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I just read the NTSB press release of Northwest Airlines Flight 188 that flew more than one hour without making any radio contact. I imagine there may be many causes for losing radio contact with the ground (distraction, electrical failure,...) and I found a video (in French) saying that one way to solve the situation is to send a fighter to have a closer view of the situation and possibly assist the pilots.

I wonder if the situation of losing contact with an airplane is frequent? I imagine it happens between one and ten times per month over a region as big as the USA, but that is just a guess.

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    $\begingroup$ I rephrased your question slightly because it looks like you're asking about lost communications rather than aircraft that are deliberately flying without radios. "NORDO" could be taken to mean both of those things. $\endgroup$ – Pondlife Sep 25 '14 at 14:55
  • $\begingroup$ OK, I thought "communication loss" and "NORDO" were synonyms $\endgroup$ – Manu H Sep 25 '14 at 15:29
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    $\begingroup$ In some places radio coverage is just poor at lower altitudes too. I've lost comm on the ATC specified frequency after getting a descent still 15 minutes out from my approach. In this case I looked up the other frequencies in the area and was able to re-establish contact on an alternate. $\endgroup$ – Brian Knoblauch Sep 25 '14 at 15:43
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According to this FAA paper, Table 3, ASRS reports were analyzed for 16 months between 1978 and 1979. This included 553 incidents where the recipient was not monitoring, which seems to be the closest category to loss of communications. This equates to a little more than 1 incident a day. Note that this only includes incidents that were reported, and air traffic has increased since then.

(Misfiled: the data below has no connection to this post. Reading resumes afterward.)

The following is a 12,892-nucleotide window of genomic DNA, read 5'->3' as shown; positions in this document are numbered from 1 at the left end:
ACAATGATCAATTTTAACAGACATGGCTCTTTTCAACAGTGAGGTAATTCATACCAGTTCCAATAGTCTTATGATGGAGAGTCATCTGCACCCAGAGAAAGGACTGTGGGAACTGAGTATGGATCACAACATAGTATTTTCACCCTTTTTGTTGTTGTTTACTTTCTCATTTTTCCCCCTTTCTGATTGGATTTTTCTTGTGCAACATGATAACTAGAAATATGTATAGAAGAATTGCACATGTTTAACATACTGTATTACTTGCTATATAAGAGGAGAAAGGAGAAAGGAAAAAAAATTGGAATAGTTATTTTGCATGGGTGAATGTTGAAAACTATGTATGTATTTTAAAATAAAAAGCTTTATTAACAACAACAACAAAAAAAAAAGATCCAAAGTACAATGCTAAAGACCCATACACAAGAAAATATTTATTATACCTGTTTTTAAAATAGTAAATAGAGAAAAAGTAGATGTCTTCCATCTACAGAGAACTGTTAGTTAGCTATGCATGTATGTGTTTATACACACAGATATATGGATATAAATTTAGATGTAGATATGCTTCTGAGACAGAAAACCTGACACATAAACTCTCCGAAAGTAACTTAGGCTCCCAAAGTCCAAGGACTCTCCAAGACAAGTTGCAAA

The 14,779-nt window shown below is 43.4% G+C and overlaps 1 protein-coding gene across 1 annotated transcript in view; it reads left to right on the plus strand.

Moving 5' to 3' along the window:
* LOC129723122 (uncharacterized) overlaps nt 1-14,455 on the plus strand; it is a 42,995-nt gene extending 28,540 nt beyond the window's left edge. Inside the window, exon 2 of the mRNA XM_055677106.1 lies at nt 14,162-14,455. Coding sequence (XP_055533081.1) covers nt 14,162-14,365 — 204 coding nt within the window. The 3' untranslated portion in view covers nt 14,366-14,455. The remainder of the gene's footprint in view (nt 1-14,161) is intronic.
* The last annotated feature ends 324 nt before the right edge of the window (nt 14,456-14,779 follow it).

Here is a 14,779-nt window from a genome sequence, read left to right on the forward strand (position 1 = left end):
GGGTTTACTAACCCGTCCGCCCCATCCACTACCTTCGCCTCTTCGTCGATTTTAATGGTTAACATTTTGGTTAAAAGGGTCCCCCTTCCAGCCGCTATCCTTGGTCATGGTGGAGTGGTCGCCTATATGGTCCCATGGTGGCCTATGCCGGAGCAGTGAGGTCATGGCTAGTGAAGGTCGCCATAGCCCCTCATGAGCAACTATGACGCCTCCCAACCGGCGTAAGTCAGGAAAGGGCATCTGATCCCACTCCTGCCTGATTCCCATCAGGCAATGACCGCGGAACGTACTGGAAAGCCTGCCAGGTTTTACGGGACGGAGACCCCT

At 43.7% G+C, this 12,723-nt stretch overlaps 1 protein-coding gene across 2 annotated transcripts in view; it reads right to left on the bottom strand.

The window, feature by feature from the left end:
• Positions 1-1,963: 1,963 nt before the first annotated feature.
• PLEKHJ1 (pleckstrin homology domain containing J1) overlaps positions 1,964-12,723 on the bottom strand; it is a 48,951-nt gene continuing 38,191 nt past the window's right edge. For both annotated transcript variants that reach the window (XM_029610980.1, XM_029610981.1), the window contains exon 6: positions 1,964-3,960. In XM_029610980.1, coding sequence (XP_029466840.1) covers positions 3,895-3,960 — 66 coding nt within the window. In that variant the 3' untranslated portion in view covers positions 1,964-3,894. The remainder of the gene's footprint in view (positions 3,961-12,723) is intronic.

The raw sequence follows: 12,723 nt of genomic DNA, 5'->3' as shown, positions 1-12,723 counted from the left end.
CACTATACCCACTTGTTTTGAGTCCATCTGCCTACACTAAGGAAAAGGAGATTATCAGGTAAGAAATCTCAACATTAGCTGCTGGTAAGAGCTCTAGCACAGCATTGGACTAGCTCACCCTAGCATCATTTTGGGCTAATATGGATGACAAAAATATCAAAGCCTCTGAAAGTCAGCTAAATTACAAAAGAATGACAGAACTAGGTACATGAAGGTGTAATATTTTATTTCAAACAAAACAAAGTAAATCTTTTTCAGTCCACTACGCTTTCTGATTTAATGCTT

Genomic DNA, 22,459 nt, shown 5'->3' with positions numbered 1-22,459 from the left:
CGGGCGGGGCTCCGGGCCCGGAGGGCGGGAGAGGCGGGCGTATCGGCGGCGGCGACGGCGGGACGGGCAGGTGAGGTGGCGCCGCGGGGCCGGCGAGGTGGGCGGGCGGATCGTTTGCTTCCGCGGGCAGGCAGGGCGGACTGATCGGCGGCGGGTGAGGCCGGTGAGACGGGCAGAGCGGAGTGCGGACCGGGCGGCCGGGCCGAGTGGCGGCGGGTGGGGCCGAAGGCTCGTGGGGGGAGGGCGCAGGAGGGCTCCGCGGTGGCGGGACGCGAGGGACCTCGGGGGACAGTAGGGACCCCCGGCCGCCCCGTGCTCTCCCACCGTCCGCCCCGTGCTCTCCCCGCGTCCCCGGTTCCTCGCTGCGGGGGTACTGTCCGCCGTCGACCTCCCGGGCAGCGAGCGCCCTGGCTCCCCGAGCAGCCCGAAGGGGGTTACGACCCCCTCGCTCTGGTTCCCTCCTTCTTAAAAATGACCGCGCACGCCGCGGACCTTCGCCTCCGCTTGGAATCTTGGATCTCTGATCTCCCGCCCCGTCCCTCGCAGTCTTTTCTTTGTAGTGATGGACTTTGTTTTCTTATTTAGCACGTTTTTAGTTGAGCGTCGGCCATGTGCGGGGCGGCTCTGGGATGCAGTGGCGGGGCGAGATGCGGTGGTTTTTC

This report contains info from ICAO in in Europe. The focus is on the security issues from unresponsive aircraft. In just the northern region, there were 230 flights over just 6 months in the beginning of 2004. This number inclues airlines, business jets, and military transports. This frequency is a little higher than the previous report, but is more recent and probably includes less flights.

Other reports like this one don't include a time frame for the reports analyzed, but look at other factors involved. For example, pilots with fewer hours and GA pilots are more likely to be involved in such an incident. The average duration of these incidents was 7.6 minutes.

This page also has some good information about this type of incident, including a list of some of the many possible reasons for lost communications and excerpts from some of the reports.

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  • $\begingroup$ An average ot just 7.6 mins sounds like user error, e.g. dialing in the wrong frequency or being distracted. That happens all the time, and I'd bet most cases aren't even reported. Any data on permanent loss of comms, e.g. equipment failure? $\endgroup$ – StephenS Dec 14 '18 at 19:28